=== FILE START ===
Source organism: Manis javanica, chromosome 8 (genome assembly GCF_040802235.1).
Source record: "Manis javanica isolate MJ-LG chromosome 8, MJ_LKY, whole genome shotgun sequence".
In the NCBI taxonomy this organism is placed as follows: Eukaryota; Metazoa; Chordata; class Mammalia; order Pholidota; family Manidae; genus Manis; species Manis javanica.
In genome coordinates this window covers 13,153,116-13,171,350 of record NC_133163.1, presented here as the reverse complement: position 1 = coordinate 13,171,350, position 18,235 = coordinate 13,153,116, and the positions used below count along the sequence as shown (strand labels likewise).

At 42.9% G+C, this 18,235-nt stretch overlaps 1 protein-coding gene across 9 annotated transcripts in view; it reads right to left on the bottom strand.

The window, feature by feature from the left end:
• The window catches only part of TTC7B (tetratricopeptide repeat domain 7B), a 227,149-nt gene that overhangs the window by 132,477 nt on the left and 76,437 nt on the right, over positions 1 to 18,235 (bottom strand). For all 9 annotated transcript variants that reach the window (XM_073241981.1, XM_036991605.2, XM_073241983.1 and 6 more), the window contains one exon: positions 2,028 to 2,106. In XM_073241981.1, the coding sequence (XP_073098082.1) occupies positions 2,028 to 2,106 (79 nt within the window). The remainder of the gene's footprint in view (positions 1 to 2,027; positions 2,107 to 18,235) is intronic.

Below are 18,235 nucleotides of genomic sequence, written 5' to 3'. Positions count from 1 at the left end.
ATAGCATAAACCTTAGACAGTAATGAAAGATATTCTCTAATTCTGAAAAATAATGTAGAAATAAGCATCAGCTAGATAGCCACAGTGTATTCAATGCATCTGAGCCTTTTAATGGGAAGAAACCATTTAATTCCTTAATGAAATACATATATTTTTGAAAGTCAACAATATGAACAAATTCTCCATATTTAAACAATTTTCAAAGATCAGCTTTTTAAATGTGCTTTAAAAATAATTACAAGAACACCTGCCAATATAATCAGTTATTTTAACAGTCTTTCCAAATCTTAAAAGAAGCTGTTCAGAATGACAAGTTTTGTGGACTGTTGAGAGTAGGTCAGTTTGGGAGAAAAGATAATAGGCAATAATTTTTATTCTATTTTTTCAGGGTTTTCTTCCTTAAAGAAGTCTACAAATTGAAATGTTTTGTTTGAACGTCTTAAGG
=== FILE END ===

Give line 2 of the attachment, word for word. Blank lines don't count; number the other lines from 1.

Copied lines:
Source record: "Manis javanica isolate MJ-LG chromosome 8, MJ_LKY, whole genome shotgun sequence".